Ok, so it’s not the review I promised you… or even the apocalyptic fiction blog… but it’s what you’re getting. So shush.
And it’s got an end of the world flavour to it anyway, what with cultists trying to bring the whole thing about… I’m not too sure if this is actually going to be the cover… but it’s all I could find for now. The book’s due in July. =)
The Fuller Memorandum by Charles Stross
The Laundry series is like Dan Brown (with less intrigue and better writing) meets Lovecraft (with less ridiculous synonyms), or a less dense Declare by Tim Powers. There’s some weird shit going down behind the scenes (behind what we perceive as reality) and it’s their business to keep us safe from it; ‘them’ being a covert department in the British secret service called the Laundry. And it definitely owes a hell of a lot to Lovecraft – I’ve not read enough H.P. to know if Stross’ gods (actually ancient, vastly powerful aliens) are ripped in their entirety from Lovecraft or just mostly… Lovecraft has Nyarlathhotep, Stross has N’yar lath-Hotep… So it’s only right that Stross makes direct reference to Lovecraft, “the mad pulp writer of Providence”.
There’s nothing wrong with borrowing from Lovecraft of course, there’s a fine tradition of spinning out and expanding his universe, except (and this could be my misinterpretation) Stross seems to be taking a sly swipe at him in a couple of places. Which is odd, since the Laundry exists to fight an evil that wouldn’t exist without Lovecraft’s work. Not that this has any direct influence on how good the book is, of course, more a point of thought.
The Fuller Memorandum is pulpy read: cheap and action-packed. Something bad happens, and just when the protagonist has got over that, something nasty and new strikes (sometimes even when he hasn’t got over the last thing). Bob Howard (yes, Bob) is sent on a routine assignment (isn’t that always the way) which goes wrong in a particularly traumatic fashion, then his wife gets in trouble on a job, then a zombie hitman turns up on their doorstep, then… you get the idea. It’s definitely not a bad thing, it keeps the book fast-paced and exciting, and the sense of humour, while not ‘laugh out loud’ funny, keeps the book light and entertaining.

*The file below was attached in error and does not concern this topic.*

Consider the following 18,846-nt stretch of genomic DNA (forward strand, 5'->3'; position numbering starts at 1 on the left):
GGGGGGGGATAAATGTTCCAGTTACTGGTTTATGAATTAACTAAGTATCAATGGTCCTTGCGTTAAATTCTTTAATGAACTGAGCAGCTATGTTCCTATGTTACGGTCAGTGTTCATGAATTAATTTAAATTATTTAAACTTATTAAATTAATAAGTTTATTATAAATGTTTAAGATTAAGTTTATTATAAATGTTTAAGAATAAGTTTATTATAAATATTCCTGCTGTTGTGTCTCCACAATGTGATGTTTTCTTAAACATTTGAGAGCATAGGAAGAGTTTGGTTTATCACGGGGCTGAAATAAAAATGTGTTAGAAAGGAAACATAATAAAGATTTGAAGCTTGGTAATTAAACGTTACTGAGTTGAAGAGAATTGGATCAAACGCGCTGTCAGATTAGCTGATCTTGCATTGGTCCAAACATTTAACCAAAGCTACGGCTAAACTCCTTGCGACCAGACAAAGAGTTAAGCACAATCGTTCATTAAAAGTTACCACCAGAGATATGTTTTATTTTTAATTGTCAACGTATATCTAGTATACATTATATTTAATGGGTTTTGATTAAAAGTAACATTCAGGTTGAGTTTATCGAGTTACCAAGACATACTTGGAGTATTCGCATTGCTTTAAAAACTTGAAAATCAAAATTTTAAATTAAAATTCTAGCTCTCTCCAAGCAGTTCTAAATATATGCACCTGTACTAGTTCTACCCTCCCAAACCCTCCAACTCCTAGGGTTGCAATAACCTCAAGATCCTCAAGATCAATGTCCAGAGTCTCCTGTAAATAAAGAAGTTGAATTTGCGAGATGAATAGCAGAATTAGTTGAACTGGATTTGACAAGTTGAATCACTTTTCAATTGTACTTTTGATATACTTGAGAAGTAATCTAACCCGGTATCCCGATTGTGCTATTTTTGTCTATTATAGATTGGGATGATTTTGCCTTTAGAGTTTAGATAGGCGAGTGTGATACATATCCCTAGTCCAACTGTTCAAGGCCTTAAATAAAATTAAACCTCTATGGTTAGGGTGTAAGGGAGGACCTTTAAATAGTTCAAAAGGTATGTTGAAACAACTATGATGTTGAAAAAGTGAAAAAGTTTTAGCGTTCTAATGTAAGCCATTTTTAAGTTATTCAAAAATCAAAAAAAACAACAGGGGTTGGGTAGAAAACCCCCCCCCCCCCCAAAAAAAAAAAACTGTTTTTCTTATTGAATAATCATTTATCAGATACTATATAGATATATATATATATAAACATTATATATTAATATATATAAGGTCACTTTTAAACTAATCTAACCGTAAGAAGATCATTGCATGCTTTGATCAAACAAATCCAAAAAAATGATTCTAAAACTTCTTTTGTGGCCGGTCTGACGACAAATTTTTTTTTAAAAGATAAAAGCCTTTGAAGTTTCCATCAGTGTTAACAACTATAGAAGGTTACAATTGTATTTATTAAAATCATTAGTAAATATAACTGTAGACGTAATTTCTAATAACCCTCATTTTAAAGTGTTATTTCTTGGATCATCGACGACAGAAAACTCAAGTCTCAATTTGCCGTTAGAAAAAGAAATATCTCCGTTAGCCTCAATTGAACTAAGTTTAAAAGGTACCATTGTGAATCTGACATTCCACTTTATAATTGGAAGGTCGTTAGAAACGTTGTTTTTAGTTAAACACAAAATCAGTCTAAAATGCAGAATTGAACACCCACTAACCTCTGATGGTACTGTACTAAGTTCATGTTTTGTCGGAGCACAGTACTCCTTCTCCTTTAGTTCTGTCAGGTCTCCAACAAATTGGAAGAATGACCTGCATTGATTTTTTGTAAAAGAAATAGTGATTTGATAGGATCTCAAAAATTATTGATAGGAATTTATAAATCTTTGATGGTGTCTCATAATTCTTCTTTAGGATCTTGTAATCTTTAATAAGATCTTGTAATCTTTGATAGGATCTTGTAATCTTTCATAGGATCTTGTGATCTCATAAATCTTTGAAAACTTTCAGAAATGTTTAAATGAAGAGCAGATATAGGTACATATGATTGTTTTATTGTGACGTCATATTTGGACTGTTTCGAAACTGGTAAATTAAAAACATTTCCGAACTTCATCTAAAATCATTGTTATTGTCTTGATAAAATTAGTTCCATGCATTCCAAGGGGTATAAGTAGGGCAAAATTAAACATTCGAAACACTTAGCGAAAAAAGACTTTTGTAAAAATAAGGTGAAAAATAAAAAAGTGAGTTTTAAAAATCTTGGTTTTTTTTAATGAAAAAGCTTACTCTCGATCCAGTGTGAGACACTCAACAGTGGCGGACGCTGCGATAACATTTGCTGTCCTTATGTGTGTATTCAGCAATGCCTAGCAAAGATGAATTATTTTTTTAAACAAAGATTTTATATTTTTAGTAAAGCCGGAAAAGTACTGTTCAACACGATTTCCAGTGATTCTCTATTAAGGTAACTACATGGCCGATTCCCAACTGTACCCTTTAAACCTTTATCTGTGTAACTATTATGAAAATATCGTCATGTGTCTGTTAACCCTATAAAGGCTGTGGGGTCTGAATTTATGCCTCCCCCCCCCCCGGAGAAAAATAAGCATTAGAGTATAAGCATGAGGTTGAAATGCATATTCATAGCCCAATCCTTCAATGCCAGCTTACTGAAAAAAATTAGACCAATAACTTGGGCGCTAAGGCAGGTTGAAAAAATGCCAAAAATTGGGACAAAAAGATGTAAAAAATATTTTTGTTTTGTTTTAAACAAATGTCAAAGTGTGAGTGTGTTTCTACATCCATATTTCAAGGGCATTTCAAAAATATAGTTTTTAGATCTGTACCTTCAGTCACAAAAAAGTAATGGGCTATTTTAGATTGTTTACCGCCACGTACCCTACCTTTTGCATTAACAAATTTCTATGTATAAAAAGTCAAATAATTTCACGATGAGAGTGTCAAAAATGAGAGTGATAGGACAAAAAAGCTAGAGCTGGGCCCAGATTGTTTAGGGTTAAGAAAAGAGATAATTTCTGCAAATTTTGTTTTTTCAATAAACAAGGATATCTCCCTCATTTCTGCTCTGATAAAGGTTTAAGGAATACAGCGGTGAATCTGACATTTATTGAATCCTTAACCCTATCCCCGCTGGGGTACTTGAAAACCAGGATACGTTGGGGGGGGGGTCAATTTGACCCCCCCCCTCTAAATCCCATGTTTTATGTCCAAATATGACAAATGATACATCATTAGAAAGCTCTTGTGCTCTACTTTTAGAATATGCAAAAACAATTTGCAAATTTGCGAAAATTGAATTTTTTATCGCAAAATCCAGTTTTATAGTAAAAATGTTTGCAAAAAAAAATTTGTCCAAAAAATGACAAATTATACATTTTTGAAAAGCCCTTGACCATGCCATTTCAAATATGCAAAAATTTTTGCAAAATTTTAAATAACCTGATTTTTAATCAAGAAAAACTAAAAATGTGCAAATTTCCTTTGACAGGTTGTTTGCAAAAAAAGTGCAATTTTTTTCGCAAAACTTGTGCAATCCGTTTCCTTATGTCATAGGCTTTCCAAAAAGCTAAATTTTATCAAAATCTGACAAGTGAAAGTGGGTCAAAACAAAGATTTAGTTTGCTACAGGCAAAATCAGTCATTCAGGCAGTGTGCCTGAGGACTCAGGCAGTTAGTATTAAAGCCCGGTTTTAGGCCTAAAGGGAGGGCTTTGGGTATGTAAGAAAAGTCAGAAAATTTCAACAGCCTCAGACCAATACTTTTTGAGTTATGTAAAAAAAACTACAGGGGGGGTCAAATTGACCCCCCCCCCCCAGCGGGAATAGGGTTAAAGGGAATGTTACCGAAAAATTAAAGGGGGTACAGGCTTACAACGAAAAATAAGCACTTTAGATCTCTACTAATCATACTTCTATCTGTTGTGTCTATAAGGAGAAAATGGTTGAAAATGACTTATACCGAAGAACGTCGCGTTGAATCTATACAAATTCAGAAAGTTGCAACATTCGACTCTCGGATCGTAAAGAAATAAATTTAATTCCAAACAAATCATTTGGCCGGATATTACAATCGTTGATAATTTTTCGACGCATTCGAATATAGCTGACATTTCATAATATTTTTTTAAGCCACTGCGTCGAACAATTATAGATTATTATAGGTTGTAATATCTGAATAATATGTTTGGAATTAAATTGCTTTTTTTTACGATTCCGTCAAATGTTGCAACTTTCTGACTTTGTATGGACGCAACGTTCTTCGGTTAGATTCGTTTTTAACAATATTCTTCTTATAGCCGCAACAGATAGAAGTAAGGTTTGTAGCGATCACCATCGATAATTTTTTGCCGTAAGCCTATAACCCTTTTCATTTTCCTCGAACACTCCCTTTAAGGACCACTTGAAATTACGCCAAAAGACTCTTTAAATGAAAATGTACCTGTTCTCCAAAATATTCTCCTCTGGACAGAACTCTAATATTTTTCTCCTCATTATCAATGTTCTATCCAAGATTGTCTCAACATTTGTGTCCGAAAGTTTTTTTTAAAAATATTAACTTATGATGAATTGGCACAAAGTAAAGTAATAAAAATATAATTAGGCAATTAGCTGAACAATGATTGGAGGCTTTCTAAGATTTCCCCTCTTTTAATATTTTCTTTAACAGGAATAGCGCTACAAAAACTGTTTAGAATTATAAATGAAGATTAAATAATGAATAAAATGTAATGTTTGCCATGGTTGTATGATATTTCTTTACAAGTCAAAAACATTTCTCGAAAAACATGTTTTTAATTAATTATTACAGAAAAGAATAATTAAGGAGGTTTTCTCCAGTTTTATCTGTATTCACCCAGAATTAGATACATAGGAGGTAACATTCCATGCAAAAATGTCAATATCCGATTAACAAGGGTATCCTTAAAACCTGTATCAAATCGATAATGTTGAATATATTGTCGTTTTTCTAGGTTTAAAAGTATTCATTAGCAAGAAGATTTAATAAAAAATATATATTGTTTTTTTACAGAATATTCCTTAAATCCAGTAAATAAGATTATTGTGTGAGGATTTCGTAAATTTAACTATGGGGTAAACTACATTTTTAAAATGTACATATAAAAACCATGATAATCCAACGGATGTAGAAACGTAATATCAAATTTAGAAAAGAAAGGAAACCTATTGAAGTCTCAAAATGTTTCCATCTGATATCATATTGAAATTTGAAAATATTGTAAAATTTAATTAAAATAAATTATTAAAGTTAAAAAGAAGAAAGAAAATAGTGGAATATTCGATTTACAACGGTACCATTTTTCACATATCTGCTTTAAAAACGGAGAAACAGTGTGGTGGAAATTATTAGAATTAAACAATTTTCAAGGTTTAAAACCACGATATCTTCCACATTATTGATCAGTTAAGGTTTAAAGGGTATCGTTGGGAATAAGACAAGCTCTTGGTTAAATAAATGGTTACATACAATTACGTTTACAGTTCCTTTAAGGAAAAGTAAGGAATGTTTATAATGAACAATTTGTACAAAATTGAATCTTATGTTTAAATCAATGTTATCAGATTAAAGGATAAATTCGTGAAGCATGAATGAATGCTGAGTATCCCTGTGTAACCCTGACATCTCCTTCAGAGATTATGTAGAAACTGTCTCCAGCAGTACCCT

Stross is another author I’ve been meaning to try, particularly the Atrocity Archives which has been recommended to me more than once. The Fuller Memorandum is actually the third book in a series which began with the aforementioned Atrocity Archives, something I wasn’t aware of when I originally offered to review the book (for a much smaller 100 word review for a magazine).
It’s an interesting thing, reading a book out of sequence; sometimes it makes little difference, other times major story arcs cross from book to book. Certain trilogies would fail badly if you were just to pick up the third, other series, like Mike Carey’s Felix Castor books, fall somewhere in the middle. You could pick up any of the first four books and enjoy them, although you might feel you were missing a little of the larger picture, but the fifth book is the culmination of a lot of the background arcs, it would be a much lesser work for someone who hadn’t read the others. (I highly recommend the Felix Castor series by the way – Mike Carey is one of my favourite writers, be that in comics or novels)
Back to the Fuller Memorandum, I don’t think I missed a great deal by not having read the earlier two (which isn’t to say they aren’t worth reading, I don’t know that, just that this one is easily readable without having done so). You might be slightly more invested in the characters if you have read the earlier ones, with them already having substance in your mind, but this book wasn’t huge on characterisation, so I shouldn’t think that’s too much of a factor.
It’s an enjoyable read, it certainly makes me want to go back and read the first two. I think it’s worst point is that it doesn’t always wear its first person skin very comfortably, with Bob Howard sometimes ‘imagining’ what the other characters were doing at certain points when the plot needs to happen in places he wasn’t, but I suppose it serves to keeps things moving – which is probably more important to this type of novel than literary finesse. The twists are pretty obvious too, but it’s more about the action and suspense rather than the intrigue and the whole thing builds to a pretty spectacular climax. When the plot goes off, it really goes off and you’re in for a few pages of pure blazing awesome. It does fall off a little in the wind down, unfortunately, I think things could have been explained a little more clearly, but that’s a minor quibble.
The Fuller Memorandum is definitely pulp fiction – thrilling, throw-away, page-turning action. If you’re up for some humorous, urban/ occult fantasy, this is for you. If you think a glibly-witted secret agent battling for his sanity and reality itself is your thing, then go for it. Dark gods, a zombie hitman, a cursed violin, crazy cultists, and the end of the world… perfect summer holiday reading.
And what is with this recent trend in books I’m reading where the minor characters I really like get killed…!?